Covid-19 and Holiday Entitlements

June 2020

Covid-19 and Holiday Entitlements

As many industries progress towards a return to work the furlough scheme arrangements begin to change. So here we examine Covid-19 and holiday entitlements.

Flexible furlough and increased contributions from employers kick in as we move towards the October end of the job retention scheme. Thus attention is likely to turn to holidays & holiday entitlements.

Suitcase with labels on it - Covid-19 and Holiday Entitlements


A two-fold issue

What we have now is a two-fold issue:

  1. Employees are still focused on having a holiday this year. Yet with plans in a pandemic-induced tailspin with cancellations and postponements abounding, it’s not yet clear how holiday makers will fare.
  2. And the other side of that coin is that you must ensure you’ve got enough resources available to service your customers while letting employees to take their holiday entitlement.

It’s quite the conundrum.

It shouldn’t surprise anyone that employees will want to save their holiday allowance for when they can travel again. Likewise, it shouldn’t surprise anyone that employers will prefer their employees to take holidays when business is slow – rather than as it gathers pace again. 

A Second Wave

Much of the above may become a mite academic. For a start, scientists continue to predict a second wave of the virus. Add to that the consequences of the anticipated surge in redundancies, that experts of a different kind are predicting, as the job retention scheme ends.

Also to contend with is the ever-changing landscape. The risk of local lockdowns and the potential for having to quarantine after your holiday is ever-present.

Confused? Well you might be!!

So – what IS the situation with holiday entitlements?

  • It’s been the case throughout, that anyone on furlough leave would continue to accrue holiday and have any holidays already booked credited to them. This, on the somewhat realistic assumption that they’d no longer need them.
  • It’s also, strictly speaking, been the case that employees could still take holiday, but have an entitlement to 100% of their salary in such circumstances.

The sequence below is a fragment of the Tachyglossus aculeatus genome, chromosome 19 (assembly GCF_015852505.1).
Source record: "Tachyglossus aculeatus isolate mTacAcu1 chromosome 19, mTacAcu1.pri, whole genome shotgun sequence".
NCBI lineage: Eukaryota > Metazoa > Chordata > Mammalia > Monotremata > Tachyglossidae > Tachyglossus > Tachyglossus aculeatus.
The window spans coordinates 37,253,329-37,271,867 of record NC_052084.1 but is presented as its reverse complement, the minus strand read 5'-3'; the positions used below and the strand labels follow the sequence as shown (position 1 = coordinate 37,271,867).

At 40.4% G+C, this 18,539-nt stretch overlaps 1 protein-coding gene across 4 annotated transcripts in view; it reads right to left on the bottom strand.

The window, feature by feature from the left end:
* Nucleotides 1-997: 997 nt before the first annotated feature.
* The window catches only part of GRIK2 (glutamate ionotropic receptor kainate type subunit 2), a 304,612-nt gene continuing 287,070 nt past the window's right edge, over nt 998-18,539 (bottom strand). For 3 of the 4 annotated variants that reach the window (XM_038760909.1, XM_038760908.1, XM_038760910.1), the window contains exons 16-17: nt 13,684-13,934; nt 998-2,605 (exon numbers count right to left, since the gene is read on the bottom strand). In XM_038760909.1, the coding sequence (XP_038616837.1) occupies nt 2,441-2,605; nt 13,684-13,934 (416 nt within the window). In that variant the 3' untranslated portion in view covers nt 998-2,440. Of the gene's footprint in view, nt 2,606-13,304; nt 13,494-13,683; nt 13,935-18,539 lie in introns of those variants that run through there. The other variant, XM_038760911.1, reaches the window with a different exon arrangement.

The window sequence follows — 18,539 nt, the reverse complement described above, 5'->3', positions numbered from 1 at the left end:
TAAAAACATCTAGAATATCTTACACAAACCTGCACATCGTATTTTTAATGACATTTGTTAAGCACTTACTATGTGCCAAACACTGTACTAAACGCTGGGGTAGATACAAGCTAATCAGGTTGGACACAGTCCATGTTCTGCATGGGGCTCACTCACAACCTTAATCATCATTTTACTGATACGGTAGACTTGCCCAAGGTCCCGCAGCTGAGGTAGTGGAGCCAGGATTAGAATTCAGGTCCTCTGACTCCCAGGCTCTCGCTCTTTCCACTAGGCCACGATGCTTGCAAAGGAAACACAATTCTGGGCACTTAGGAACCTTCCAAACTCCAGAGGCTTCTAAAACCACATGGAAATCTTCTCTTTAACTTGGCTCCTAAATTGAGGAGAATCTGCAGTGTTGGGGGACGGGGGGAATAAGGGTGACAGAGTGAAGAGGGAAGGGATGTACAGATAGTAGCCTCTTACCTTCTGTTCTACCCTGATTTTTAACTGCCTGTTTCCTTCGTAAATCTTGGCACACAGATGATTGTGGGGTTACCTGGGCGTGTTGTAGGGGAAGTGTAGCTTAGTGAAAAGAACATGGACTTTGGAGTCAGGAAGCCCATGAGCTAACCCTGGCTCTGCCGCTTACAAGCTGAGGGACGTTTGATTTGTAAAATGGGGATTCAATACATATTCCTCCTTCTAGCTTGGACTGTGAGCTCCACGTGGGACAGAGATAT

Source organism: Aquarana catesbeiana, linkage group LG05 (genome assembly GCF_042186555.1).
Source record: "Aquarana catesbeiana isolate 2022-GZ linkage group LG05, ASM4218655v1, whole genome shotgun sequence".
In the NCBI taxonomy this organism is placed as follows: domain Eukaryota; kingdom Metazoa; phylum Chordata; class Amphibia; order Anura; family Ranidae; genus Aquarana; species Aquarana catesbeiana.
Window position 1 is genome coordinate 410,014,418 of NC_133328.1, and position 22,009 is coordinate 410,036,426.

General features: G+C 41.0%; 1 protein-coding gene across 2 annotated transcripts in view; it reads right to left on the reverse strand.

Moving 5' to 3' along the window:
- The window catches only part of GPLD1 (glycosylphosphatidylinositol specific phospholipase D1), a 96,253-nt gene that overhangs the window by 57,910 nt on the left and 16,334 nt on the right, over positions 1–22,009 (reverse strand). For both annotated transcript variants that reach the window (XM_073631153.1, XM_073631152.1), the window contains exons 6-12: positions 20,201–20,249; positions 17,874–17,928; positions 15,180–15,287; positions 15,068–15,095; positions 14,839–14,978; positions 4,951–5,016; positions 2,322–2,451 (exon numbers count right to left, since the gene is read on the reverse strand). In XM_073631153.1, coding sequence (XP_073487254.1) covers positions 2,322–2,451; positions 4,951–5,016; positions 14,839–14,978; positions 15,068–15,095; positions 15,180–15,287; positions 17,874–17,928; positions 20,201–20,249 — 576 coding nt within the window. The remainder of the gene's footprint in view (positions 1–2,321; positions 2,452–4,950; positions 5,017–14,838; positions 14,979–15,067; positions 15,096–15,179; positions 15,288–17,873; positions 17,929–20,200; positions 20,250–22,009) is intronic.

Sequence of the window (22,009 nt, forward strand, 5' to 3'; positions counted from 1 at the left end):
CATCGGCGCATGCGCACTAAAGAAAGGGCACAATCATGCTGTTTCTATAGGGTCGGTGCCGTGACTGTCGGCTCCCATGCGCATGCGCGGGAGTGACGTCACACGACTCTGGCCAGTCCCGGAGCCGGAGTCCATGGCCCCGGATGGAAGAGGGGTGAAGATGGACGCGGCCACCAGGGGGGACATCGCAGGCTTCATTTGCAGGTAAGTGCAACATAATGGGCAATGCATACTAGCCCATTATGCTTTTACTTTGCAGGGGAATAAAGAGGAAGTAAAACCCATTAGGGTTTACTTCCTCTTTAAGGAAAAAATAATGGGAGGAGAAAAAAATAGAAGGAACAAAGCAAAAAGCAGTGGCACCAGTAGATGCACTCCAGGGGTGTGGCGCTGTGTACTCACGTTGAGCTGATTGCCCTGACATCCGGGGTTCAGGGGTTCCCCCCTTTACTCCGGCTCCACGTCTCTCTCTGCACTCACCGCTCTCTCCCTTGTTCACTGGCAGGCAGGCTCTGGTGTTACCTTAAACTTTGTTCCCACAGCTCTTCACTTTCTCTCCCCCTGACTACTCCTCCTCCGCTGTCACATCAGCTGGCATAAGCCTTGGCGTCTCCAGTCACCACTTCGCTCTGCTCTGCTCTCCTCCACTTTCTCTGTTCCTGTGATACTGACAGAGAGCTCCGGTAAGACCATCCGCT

The latter has been unlikely in the early stages of furlough leave. So now employers find themselves faced with managing holiday entitlements into a shorter leave year, while operating on a viable commercial level.

Amended Government Regulations

Many of you will already be aware of the amended regulations – Working Time -Coronavirus Amended – Regulations 2020.

The government guidance on this situation already provides for holiday entitlement that employees can’t take in the current leave year. It allows them to carry it over for up to two years.

The idea here was to address employers’ concerns about:

  1. A lack of resources or …
  2. … from a statutory perspective – a potential failure to ensure employees take the minimum of their holiday allowance under the working time regulations.

Though designed to help you, the employer, it’s possible for your employees to interpret this as an opportunity to carry leave forward if they don’t want to take any holiday. 

NB: it doesn’t apply to extra contractual holiday over and above the statutory minimum.

Government guidance places emphasis on taking every opportunity to take leave within the current leave year. 

The guidance also covers potential circumstances where the employer or employee may not be able to accommodate holiday in the current leave year. Ergo they’d be able to rely on the carry over provision. For further information on the specific circumstances please get in touch.

Arrangements already in place

Many of you will already have contractual or discretionary arrangements that allows your employees to carry over XX days holiday. And these may continue to be adequate.

If you find that you need to use quieter times of the year – or even what’s left of furlough leave – you have the legal right to ask employees to take holiday.

I say ‘ask’, because that would be the best practice way to achieve this. But you are entitled to place your employees on holiday for a defined period so long as you give the employee(s) involved the minimum notice period. This is: double the amount of time you want to place them on holiday for.

So, if you want them to take a full week on holiday you must give two weeks’ notice of the start of that holiday. Likewise, if only part of a week is involved, it’s still twice as much as the number of days involved.

This may not be straightforward if you still have employees on furlough leave. The commercial effect of having to find the extra 20% of salary – and more from September – may not be possible. But the option is there to manage any excess leave that has built up.   

There are other issues to consider if you want your employees to take their holiday during furlough leave or beyond. 

Go-Legal HR will advise you on all the ins and outs of this situation so get in touch now to find out more.

Government Advice

The Gov.UK website guidance provides an outline on the operation of holiday entitlement and pay during the coronavirus, but we’re happy to interpret that for you and advise accordingly.

Office: 01793 877787
Mobile: 07801 709945

Or drop an email to: [email protected]

See also our blog about Covid-19 and HR responsibilities